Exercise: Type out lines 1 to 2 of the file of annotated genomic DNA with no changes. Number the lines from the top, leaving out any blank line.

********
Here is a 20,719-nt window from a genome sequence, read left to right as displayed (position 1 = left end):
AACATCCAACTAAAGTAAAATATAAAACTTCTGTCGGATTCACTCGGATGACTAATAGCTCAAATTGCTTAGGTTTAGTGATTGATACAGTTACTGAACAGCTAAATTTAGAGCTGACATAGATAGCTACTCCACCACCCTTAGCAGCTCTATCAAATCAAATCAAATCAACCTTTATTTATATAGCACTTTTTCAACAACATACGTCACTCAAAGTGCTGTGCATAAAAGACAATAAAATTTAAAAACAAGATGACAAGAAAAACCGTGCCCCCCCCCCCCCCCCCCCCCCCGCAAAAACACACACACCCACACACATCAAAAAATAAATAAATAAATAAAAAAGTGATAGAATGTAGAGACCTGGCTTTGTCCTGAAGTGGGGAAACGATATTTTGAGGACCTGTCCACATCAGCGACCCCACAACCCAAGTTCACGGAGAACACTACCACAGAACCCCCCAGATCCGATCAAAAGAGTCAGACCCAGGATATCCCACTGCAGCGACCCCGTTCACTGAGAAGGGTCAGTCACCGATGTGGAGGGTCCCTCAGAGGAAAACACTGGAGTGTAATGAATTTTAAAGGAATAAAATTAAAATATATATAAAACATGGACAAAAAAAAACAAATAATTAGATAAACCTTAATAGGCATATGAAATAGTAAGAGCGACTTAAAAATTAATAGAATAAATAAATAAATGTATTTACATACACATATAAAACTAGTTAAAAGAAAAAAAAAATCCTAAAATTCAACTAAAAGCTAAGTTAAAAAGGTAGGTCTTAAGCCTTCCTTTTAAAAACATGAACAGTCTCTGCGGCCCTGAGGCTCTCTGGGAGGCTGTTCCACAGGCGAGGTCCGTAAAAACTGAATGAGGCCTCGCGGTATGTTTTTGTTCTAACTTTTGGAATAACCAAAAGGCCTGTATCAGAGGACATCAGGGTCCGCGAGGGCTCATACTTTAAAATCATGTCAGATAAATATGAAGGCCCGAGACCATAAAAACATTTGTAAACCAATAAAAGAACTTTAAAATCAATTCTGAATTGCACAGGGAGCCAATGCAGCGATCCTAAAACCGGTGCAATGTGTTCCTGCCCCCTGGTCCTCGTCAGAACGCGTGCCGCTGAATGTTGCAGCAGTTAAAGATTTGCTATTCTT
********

Here is a 20,719-nt window from a genome sequence, read left to right as displayed (position 1 = left end):
AACATCCAACTAAAGTAAAATATAAAACTTCTGTCGGATTCACTCGGATGACTAATAGCTCAAATTGCTTAGGTTTAGTGATTGATACAGTTACTGAACAGCTAAATTTAGAGCTGACATAGATAGCTACTCCACCACCCTTAGCAGCTCTATCAAATCAAATCAAATCAACCTTTATTTATATAGCACTTTTTCAACAACATACGTCACTCAAAGTGCTGTGCATAAAAGACAATAAAATTTAAAAACAAGATGACAAGAAAAACCGTGCCCCCCCCCCCCCCCCCCCCCCCGCAAAAACACACACACCCACACACATCAAAAAATAAATAAATAAATAAAAAAGTGATAGAATGTAGAGACCTGGCTTTGTCCTGAAGTGGGGAAACGATATTTTGAGGACCTGTCCACATCAGCGACCCCACAACCCAAGTTCACGGAGAACACTACCACAGAACCCCCCAGATCCGATCAAAAGAGTCAGACCCAGGATATCCCACTGCAGCGACCCCGTTCACTGAGAAGGGTCAGTCACCGATGTGGAGGGTCCCTCAGAGGAAAACACTGGAGTGTAATGAATTTTAAAGGAATAAAATTAAAATATATATAAAACATGGACAAAAAAAAACAAATAATTAGATAAACCTTAATAGGCATATGAAATAGTAAGAGCGACTTAAAAATTAATAGAATAAATAAATAAATGTATTTACATACACATATAAAACTAGTTAAAAGAAAAAAAAAATCCTAAAATTCAACTAAAAGCTAAGTTAAAAAGGTAGGTCTTAAGCCTTCCTTTTAAAAACATGAACAGTCTCTGCGGCCCTGAGGCTCTCTGGGAGGCTGTTCCACAGGCGAGGTCCGTAAAAACTGAATGAGGCCTCGCGGTATGTTTTTGTTCTAACTTTTGGAATAACCAAAAGGCCTGTATCAGAGGACATCAGGGTCCGCGAGGGCTCATACTTTAAAATCATGTCAGATAAATATGAAGGCCCGAGACCATAAAAACATTTGTAAACCAATAAAAGAACTTTAAAATCAATTCTGAATTGCACAGGGAGCCAATGCAGCGATCCTAAAACCGGTGCAATGTGTTCCTGCCCCCTGGTCCTCGTCAGAACGCGTGCCGCTGAATGTTGCAGCAGTTAAAGATTTGCTATTCTT